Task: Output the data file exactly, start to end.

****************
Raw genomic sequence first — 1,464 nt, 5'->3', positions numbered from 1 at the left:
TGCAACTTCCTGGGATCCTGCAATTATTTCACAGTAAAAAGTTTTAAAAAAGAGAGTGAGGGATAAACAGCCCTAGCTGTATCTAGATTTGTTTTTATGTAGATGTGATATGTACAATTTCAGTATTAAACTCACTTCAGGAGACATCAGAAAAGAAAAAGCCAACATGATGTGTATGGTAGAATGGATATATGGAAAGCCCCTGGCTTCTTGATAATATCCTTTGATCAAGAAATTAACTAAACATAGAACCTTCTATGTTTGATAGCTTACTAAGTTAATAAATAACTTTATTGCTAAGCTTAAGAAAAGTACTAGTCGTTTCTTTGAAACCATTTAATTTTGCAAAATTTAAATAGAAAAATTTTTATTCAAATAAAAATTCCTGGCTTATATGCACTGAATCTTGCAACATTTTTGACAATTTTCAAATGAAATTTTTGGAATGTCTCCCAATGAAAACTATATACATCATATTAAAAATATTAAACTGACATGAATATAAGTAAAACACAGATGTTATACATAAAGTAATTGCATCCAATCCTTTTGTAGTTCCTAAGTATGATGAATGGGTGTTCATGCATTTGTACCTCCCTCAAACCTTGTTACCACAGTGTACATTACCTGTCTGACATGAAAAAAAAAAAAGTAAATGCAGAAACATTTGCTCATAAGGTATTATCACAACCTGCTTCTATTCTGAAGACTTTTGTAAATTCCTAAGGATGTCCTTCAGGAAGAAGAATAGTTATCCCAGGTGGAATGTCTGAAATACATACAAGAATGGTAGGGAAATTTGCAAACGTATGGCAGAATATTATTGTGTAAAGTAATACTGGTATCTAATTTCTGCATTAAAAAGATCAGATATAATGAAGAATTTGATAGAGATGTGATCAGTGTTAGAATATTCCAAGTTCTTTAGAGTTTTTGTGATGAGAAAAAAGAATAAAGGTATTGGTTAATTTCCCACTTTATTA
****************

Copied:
Raw genomic sequence first — 1,464 nt, 5'->3', positions numbered from 1 at the left:
TGCAACTTCCTGGGATCCTGCAATTATTTCACAGTAAAAAGTTTTAAAAAAGAGAGTGAGGGATAAACAGCCCTAGCTGTATCTAGATTTGTTTTTATGTAGATGTGATATGTACAATTTCAGTATTAAACTCACTTCAGGAGACATCAGAAAAGAAAAAGCCAACATGATGTGTATGGTAGAATGGATATATGGAAAGCCCCTGGCTTCTTGATAATATCCTTTGATCAAGAAATTAACTAAACATAGAACCTTCTATGTTTGATAGCTTACTAAGTTAATAAATAACTTTATTGCTAAGCTTAAGAAAAGTACTAGTCGTTTCTTTGAAACCATTTAATTTTGCAAAATTTAAATAGAAAAATTTTTATTCAAATAAAAATTCCTGGCTTATATGCACTGAATCTTGCAACATTTTTGACAATTTTCAAATGAAATTTTTGGAATGTCTCCCAATGAAAACTATATACATCATATTAAAAATATTAAACTGACATGAATATAAGTAAAACACAGATGTTATACATAAAGTAATTGCATCCAATCCTTTTGTAGTTCCTAAGTATGATGAATGGGTGTTCATGCATTTGTACCTCCCTCAAACCTTGTTACCACAGTGTACATTACCTGTCTGACATGAAAAAAAAAAAAGTAAATGCAGAAACATTTGCTCATAAGGTATTATCACAACCTGCTTCTATTCTGAAGACTTTTGTAAATTCCTAAGGATGTCCTTCAGGAAGAAGAATAGTTATCCCAGGTGGAATGTCTGAAATACATACAAGAATGGTAGGGAAATTTGCAAACGTATGGCAGAATATTATTGTGTAAAGTAATACTGGTATCTAATTTCTGCATTAAAAAGATCAGATATAATGAAGAATTTGATAGAGATGTGATCAGTGTTAGAATATTCCAAGTTCTTTAGAGTTTTTGTGATGAGAAAAAAGAATAAAGGTATTGGTTAATTTCCCACTTTATTA